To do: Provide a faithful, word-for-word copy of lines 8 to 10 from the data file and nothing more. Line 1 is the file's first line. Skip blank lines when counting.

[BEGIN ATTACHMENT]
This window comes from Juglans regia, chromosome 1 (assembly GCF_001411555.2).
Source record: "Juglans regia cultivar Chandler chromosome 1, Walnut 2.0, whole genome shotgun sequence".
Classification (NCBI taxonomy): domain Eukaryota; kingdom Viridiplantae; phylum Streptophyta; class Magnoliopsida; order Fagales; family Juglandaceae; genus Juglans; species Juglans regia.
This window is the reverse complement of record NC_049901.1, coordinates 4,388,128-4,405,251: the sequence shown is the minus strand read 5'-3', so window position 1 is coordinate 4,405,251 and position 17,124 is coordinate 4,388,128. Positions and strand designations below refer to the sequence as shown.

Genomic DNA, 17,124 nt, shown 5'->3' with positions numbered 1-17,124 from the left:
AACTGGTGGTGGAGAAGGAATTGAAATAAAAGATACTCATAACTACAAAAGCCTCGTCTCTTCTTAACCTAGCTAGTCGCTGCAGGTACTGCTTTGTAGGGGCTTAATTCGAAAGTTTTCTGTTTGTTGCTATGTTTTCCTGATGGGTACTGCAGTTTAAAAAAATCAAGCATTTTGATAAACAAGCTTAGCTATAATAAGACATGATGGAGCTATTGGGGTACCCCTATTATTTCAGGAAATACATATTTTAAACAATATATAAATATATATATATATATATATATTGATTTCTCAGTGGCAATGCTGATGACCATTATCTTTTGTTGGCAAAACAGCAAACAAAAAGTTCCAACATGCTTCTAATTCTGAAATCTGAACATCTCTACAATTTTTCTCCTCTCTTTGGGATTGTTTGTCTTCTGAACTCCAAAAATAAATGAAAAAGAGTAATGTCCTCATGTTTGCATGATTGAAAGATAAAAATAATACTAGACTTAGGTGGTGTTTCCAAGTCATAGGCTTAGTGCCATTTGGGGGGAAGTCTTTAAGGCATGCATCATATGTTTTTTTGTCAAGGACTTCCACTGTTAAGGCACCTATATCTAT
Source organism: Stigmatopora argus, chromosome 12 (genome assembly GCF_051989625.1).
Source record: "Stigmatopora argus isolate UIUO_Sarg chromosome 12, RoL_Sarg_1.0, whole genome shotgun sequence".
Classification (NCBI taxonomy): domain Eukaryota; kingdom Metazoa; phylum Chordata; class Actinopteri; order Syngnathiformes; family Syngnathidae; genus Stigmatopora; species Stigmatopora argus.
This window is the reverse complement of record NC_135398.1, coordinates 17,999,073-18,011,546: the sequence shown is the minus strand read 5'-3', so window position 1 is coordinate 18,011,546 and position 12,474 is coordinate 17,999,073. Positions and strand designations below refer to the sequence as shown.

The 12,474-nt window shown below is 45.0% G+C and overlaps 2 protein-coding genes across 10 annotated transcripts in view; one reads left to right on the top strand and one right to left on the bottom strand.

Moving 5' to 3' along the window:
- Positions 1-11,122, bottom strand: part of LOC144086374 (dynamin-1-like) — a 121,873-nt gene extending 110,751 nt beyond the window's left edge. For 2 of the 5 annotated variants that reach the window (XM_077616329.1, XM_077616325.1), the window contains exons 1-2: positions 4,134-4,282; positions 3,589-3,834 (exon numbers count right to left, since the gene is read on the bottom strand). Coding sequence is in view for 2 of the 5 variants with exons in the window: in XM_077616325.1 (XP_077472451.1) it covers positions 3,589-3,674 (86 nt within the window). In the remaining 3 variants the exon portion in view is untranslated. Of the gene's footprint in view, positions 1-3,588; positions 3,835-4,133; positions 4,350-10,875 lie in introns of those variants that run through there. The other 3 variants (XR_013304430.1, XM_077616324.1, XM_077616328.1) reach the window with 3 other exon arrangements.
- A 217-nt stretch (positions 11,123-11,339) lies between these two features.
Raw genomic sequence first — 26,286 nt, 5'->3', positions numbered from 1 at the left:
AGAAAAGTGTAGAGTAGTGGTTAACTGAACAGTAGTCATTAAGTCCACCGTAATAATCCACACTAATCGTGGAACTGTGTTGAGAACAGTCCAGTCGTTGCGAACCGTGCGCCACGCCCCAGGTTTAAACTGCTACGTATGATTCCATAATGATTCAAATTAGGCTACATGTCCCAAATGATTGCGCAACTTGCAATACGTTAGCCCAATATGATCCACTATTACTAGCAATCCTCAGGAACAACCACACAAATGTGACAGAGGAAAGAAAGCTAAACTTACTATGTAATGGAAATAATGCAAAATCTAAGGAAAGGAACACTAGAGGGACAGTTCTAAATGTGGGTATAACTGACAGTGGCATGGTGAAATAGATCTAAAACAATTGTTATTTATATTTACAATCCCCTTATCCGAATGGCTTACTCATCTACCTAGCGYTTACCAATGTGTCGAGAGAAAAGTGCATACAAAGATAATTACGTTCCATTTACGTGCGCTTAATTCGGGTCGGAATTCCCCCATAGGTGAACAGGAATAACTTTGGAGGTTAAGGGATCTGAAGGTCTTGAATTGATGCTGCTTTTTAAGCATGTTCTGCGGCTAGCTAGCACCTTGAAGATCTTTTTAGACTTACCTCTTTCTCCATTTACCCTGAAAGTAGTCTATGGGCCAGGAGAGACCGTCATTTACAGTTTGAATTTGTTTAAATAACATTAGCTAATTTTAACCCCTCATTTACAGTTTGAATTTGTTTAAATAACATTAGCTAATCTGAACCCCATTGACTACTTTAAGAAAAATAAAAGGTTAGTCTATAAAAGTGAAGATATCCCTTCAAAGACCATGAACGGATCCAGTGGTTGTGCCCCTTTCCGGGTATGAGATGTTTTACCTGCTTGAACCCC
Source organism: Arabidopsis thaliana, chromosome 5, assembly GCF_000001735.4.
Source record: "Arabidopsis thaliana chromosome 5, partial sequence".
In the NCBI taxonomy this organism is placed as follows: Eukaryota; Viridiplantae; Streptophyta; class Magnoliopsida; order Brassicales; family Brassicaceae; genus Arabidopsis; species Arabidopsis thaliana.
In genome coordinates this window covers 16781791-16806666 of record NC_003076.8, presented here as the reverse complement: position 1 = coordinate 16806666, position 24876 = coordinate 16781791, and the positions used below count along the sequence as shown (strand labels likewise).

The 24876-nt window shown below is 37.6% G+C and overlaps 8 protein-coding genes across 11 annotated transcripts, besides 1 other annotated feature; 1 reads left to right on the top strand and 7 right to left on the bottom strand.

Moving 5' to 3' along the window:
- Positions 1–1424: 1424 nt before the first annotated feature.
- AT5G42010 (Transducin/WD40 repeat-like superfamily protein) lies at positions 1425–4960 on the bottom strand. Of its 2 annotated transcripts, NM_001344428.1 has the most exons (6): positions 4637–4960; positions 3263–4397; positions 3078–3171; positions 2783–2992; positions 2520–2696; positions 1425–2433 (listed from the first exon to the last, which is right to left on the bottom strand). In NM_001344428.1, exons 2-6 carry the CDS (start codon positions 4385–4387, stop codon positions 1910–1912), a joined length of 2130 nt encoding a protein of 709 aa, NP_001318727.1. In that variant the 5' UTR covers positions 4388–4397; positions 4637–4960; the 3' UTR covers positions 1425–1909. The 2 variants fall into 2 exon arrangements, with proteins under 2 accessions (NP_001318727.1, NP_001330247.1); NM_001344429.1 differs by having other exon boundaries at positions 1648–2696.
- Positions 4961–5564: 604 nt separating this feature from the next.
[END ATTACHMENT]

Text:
Source record: "Stigmatopora argus isolate UIUO_Sarg chromosome 12, RoL_Sarg_1.0, whole genome shotgun sequence".
Classification (NCBI taxonomy): domain Eukaryota; kingdom Metazoa; phylum Chordata; class Actinopteri; order Syngnathiformes; family Syngnathidae; genus Stigmatopora; species Stigmatopora argus.
This window is the reverse complement of record NC_135398.1, coordinates 17,999,073-18,011,546: the sequence shown is the minus strand read 5'-3', so window position 1 is coordinate 18,011,546 and position 12,474 is coordinate 17,999,073. Positions and strand designations below refer to the sequence as shown.